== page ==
“Never lose sight of this important truth that no one can be truly great until he has gained knowledge of himself, a knowledge which can only be acquired by occasional retirement.” – Johann Georg von Zimmerman, Swiss Physician and Philosopher, 1728-1795.
Question: My husband and I are both 65. We don’t want to be caught off guard during retirement. What advice can you offer?
Answer: While some surprises are positive experiences and lots of fun, eyes wide open is the way to go when planning for the financial reality of retirement, or the longest vacation you’ll ever take. Retirement brings many unknowns; you don’t want to be caught off guard if you can help it. With so many decisions to make, preparing for some of the “surprises” provides greater confidence and comfort for your financial future. Here are a few topics to focus on as you prepare to enjoy your longest vacation.
It is no surprise that health care is one of retirees’ biggest concerns –and expenses – in retirement. With health issues being the number one reason people retire early, your savings could dwindle with out-of-pocket health costs. There may also be a gap between employer-sponsored healthcare and eligibility for Medicare when you’re 65. Also, don’t forget that there are separate Medicare expenses such as outpatient services, prescriptions, eye and dental care in addition to Medigap and long-term care insurance needs. The average 65-year-old couple will spend approximately $400,000 out-of-pocket throughout retirement until age 92, not including long-term care costs.*
Types of income are taxed differently, so it is important to understand how this affects any consulting or part-time work in retirement. Taxes also change by state of residence and marital status, so understanding their implications is wise. In addition, you may have to pay on your Social Security benefits once you start receiving them. At age 70.5, you have to take required minimum distributions from traditional 401(k) s and IRAs. Depending on their size, the withdrawals could move you into a higher tax bracket. Talk to a tax professional to understand your obligations.
Many people believe that paying off their mortgage will reduce their housing costs. However, whether downsizing or staying in your home, there are still expenses to consider. Downsizing includes moving costs, while staying put where you are could mean renovations to adapt health and mobility changes. Lastly, if you’re considering purchasing a second home, getting a mortgage could be difficult without current income.
Speaking of income, because of inflation, things that cost $1 today could easily double in price over the next 25 years. Twenty-five years is coincidentally a realistic length of time to spend in retirement given today’s medical advancements and extended life expectancies. Decreased purchasing power due to inflation is very real. This is a valid reason to consider owning some growth-oriented investments in your portfolio. Run through hypothetical scenarios and speak with your financial planner about how you can make your money last as long as you’ll need it to, while keeping pace with inflation. This could mean investing for growth although you may have thought you’d be more conservative at this time in your life.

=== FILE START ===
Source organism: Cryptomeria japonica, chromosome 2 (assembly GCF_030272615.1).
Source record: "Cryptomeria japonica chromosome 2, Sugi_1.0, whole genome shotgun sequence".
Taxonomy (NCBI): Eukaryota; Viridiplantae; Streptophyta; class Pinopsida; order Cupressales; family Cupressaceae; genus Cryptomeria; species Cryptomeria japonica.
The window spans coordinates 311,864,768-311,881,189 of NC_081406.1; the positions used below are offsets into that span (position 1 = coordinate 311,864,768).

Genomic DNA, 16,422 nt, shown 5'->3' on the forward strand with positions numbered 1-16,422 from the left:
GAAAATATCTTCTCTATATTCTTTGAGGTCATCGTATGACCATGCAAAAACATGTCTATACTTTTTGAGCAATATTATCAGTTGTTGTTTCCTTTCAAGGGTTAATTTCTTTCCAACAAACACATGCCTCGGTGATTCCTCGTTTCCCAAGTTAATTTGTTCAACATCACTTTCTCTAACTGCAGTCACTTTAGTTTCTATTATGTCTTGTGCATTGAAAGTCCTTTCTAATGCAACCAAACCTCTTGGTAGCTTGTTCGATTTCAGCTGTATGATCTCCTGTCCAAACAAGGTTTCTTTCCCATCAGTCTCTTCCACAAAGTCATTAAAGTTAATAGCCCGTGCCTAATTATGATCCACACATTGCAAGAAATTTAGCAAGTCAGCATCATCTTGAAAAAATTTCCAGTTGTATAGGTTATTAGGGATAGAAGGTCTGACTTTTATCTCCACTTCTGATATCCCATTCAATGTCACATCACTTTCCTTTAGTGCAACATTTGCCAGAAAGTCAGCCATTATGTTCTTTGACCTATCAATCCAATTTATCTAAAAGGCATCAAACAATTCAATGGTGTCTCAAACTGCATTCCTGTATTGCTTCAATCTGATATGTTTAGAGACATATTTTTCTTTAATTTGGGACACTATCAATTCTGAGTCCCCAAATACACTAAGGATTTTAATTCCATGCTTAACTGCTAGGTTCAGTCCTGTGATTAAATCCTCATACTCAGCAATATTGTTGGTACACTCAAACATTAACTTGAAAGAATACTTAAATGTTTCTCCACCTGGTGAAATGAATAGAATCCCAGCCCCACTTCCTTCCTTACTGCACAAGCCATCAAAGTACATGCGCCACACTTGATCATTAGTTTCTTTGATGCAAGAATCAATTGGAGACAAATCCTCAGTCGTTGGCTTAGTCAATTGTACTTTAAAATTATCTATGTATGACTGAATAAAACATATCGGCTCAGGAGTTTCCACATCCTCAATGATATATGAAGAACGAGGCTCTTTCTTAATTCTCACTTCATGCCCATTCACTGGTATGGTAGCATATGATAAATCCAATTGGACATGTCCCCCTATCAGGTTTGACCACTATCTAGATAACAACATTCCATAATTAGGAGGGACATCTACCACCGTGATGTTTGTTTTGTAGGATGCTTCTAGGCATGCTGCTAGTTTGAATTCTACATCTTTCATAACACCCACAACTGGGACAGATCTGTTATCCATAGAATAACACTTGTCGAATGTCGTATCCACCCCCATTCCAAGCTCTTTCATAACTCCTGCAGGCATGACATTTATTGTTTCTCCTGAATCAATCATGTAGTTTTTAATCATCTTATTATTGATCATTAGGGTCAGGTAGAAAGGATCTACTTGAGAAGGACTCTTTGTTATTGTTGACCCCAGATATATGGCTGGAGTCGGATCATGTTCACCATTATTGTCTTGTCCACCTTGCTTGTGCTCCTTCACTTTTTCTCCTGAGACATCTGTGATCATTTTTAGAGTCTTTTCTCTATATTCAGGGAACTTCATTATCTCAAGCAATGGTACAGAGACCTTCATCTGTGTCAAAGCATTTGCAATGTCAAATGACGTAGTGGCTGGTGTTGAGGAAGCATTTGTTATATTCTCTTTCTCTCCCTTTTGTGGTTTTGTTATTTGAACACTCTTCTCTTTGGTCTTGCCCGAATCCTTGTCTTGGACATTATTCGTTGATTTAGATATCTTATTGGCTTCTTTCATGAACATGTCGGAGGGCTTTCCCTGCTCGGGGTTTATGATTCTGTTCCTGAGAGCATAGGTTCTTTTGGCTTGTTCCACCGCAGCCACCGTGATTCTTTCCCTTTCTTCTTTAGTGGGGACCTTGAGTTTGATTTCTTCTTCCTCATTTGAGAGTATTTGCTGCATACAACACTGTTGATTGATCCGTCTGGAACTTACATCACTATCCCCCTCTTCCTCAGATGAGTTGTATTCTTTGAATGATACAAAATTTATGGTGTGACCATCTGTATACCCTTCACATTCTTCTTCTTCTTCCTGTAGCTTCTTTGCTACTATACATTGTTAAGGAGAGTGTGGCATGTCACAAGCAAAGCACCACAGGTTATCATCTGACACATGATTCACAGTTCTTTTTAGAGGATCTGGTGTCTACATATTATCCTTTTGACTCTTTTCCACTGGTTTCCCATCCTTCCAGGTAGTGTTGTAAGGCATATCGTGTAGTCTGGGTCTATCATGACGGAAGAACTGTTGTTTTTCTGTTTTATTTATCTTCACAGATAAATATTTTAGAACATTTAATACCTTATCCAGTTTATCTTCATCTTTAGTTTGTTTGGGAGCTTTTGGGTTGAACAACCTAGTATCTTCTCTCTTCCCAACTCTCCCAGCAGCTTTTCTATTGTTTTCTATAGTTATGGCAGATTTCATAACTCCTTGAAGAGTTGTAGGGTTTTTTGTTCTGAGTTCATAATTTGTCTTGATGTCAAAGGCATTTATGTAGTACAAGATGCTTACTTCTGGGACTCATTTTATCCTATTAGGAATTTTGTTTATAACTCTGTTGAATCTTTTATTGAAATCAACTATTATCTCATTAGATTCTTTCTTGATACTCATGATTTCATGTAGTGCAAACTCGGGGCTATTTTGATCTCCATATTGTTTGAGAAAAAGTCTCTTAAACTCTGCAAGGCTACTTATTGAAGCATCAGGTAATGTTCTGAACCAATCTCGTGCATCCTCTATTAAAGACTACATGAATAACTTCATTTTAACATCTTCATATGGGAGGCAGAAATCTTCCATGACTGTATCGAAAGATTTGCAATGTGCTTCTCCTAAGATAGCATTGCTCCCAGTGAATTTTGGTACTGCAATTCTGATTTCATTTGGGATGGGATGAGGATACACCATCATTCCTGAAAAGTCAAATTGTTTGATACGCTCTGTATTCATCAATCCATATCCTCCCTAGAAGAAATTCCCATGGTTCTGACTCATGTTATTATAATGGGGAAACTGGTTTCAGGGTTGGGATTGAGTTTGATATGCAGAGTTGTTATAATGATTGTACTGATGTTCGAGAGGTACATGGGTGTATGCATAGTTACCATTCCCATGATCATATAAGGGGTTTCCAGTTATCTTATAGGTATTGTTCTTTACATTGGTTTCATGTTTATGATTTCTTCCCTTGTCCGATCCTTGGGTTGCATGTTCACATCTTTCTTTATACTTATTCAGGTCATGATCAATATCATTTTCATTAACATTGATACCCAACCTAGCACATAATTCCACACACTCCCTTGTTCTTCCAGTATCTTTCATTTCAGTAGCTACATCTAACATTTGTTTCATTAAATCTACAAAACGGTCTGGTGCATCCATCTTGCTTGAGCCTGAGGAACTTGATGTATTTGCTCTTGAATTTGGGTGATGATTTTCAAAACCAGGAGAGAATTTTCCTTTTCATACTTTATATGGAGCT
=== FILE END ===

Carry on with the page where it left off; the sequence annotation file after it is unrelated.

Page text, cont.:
Although expenses change as you slow down, it may not mean that they’ll decrease as much as you imagined. More free time often translates into new hobbies and travel, resulting in higher expenses overall as you explore new interests. When calculating anticipated retirement spending, keep in mind that traditional “rules of thumb” do not work for everyone. Implementing a personalized, realistic and sustainable withdrawal strategy (taking taxes and market issues into account) is key. Your strategy should make sense for your retirement and have the ability to evolve and respond to your changing needs. Evaluate projected cash flow needs in conjunction with income sources. When there is disparity, it is time to examine “wants” versus “needs” and prioritize what is most important to you.
It’s not unusual to help your children and/or grandchildren with some of their expenses. In the past five years, sixty-eight percent of people age 50 or older have provided financial support for adult children.* You may also want to contribute to your grandchildren’s education via 529 plans, or help with preschool costs. While it may be less obvious, making contributions towards the care of aging parents or in-laws may be an element of your plan. Almost half of all families spend $5,000 annually caring for a parent.** Eighty-eight percent of those people didn’t plan for this important necessity. Have the discussion now, and if appropriate, include these possibilities as contingency items in your plan.
HAVE THE CONVERSATION
Think about your goals, talk about your concerns, plan for probable retirement expenses and the “what ifs” for what will be your longest vacation. Doing so may help you avoid or at least minimize the impact of unpleasant surprises, allowing you to enjoy the kind of surprises that will make you smile. Stay focused; invest and plan accordingly.
*According to Pew Research Center.
**As reported by bankrate.com.
The opinions expressed are those of the writer, but not necessarily those of Raymond James and Associates, and subject to change at any time. Information contained in this report was received from sources believed to be reliable, but accuracy is not guaranteed.
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This article provided by Darcie Guerin, CFP®, Vice President, Investments & Branch Manager of Raymond James & Associates, Inc. Member New York Stock Exchange/SIPC 606 Bald Eagle Dr. Suite 401, Marco Island, FL 34145. Call or email Darcie at 239-389-1041 or email@example.com with questions or suggestions for future columns. Visit her website: www.raymondjames.com/Darcie